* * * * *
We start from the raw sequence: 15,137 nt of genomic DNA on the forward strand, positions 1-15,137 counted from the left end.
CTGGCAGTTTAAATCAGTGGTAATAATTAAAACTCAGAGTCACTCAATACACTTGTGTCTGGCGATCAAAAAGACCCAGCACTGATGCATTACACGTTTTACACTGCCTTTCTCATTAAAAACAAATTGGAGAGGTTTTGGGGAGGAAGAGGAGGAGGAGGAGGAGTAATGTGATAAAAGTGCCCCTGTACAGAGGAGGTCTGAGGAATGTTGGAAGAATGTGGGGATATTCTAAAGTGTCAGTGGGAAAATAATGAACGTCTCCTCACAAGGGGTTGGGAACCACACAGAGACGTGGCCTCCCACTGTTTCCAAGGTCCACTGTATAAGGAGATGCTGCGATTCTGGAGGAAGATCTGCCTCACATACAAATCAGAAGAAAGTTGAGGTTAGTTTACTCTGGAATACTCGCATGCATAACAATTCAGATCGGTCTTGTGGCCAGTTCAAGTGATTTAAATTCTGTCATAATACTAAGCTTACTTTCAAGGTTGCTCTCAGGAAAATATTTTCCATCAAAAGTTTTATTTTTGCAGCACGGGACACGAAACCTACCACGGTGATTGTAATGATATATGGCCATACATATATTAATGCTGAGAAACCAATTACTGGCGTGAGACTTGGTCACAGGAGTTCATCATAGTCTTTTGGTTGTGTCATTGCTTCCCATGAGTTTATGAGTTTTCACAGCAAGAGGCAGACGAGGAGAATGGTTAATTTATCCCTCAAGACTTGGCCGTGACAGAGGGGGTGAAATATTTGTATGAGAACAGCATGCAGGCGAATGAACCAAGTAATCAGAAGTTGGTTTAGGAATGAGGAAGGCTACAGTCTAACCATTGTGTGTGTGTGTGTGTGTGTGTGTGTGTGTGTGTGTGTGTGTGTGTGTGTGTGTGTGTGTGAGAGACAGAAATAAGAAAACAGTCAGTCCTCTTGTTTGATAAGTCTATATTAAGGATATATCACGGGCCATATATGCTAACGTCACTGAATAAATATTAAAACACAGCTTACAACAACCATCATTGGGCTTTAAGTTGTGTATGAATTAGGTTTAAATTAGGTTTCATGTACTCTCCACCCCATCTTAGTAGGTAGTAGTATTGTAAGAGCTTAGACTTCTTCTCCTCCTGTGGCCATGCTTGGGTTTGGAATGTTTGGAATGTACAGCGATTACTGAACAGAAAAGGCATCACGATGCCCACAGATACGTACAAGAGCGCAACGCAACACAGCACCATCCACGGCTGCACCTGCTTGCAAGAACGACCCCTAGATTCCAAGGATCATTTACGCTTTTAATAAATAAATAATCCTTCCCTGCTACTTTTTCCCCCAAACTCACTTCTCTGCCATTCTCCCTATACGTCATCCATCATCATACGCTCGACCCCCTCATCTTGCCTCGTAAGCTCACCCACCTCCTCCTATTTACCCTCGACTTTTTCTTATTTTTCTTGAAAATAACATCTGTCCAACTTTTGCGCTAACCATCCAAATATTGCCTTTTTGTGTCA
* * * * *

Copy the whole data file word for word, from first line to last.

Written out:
We start from the raw sequence: 15,137 nt of genomic DNA on the forward strand, positions 1-15,137 counted from the left end.
CTGGCAGTTTAAATCAGTGGTAATAATTAAAACTCAGAGTCACTCAATACACTTGTGTCTGGCGATCAAAAAGACCCAGCACTGATGCATTACACGTTTTACACTGCCTTTCTCATTAAAAACAAATTGGAGAGGTTTTGGGGAGGAAGAGGAGGAGGAGGAGGAGTAATGTGATAAAAGTGCCCCTGTACAGAGGAGGTCTGAGGAATGTTGGAAGAATGTGGGGATATTCTAAAGTGTCAGTGGGAAAATAATGAACGTCTCCTCACAAGGGGTTGGGAACCACACAGAGACGTGGCCTCCCACTGTTTCCAAGGTCCACTGTATAAGGAGATGCTGCGATTCTGGAGGAAGATCTGCCTCACATACAAATCAGAAGAAAGTTGAGGTTAGTTTACTCTGGAATACTCGCATGCATAACAATTCAGATCGGTCTTGTGGCCAGTTCAAGTGATTTAAATTCTGTCATAATACTAAGCTTACTTTCAAGGTTGCTCTCAGGAAAATATTTTCCATCAAAAGTTTTATTTTTGCAGCACGGGACACGAAACCTACCACGGTGATTGTAATGATATATGGCCATACATATATTAATGCTGAGAAACCAATTACTGGCGTGAGACTTGGTCACAGGAGTTCATCATAGTCTTTTGGTTGTGTCATTGCTTCCCATGAGTTTATGAGTTTTCACAGCAAGAGGCAGACGAGGAGAATGGTTAATTTATCCCTCAAGACTTGGCCGTGACAGAGGGGGTGAAATATTTGTATGAGAACAGCATGCAGGCGAATGAACCAAGTAATCAGAAGTTGGTTTAGGAATGAGGAAGGCTACAGTCTAACCATTGTGTGTGTGTGTGTGTGTGTGTGTGTGTGTGTGTGTGTGTGTGTGTGTGTGTGTGTGTGTGAGAGACAGAAATAAGAAAACAGTCAGTCCTCTTGTTTGATAAGTCTATATTAAGGATATATCACGGGCCATATATGCTAACGTCACTGAATAAATATTAAAACACAGCTTACAACAACCATCATTGGGCTTTAAGTTGTGTATGAATTAGGTTTAAATTAGGTTTCATGTACTCTCCACCCCATCTTAGTAGGTAGTAGTATTGTAAGAGCTTAGACTTCTTCTCCTCCTGTGGCCATGCTTGGGTTTGGAATGTTTGGAATGTACAGCGATTACTGAACAGAAAAGGCATCACGATGCCCACAGATACGTACAAGAGCGCAACGCAACACAGCACCATCCACGGCTGCACCTGCTTGCAAGAACGACCCCTAGATTCCAAGGATCATTTACGCTTTTAATAAATAAATAATCCTTCCCTGCTACTTTTTCCCCCAAACTCACTTCTCTGCCATTCTCCCTATACGTCATCCATCATCATACGCTCGACCCCCTCATCTTGCCTCGTAAGCTCACCCACCTCCTCCTATTTACCCTCGACTTTTTCTTATTTTTCTTGAAAATAACATCTGTCCAACTTTTGCGCTAACCATCCAAATATTGCCTTTTTGTGTCA